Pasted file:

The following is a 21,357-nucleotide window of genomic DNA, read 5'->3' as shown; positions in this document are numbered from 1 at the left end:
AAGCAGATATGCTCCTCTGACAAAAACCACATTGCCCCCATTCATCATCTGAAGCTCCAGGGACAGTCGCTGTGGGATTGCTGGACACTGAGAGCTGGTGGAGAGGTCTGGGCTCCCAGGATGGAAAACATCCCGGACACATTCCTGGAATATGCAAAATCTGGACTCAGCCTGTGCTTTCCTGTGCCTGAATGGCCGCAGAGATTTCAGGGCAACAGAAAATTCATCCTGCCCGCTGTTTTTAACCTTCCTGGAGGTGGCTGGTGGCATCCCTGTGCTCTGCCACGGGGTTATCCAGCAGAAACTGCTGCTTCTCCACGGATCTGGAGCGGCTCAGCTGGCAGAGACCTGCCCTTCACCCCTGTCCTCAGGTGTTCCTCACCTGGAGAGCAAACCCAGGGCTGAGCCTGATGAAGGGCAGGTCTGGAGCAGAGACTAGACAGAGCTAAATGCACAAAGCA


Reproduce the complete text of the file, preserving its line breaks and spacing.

The following is a 21,357-nucleotide window of genomic DNA, read 5'->3' as shown; positions in this document are numbered from 1 at the left end:
AAGCAGATATGCTCCTCTGACAAAAACCACATTGCCCCCATTCATCATCTGAAGCTCCAGGGACAGTCGCTGTGGGATTGCTGGACACTGAGAGCTGGTGGAGAGGTCTGGGCTCCCAGGATGGAAAACATCCCGGACACATTCCTGGAATATGCAAAATCTGGACTCAGCCTGTGCTTTCCTGTGCCTGAATGGCCGCAGAGATTTCAGGGCAACAGAAAATTCATCCTGCCCGCTGTTTTTAACCTTCCTGGAGGTGGCTGGTGGCATCCCTGTGCTCTGCCACGGGGTTATCCAGCAGAAACTGCTGCTTCTCCACGGATCTGGAGCGGCTCAGCTGGCAGAGACCTGCCCTTCACCCCTGTCCTCAGGTGTTCCTCACCTGGAGAGCAAACCCAGGGCTGAGCCTGATGAAGGGCAGGTCTGGAGCAGAGACTAGACAGAGCTAAATGCACAAAGCA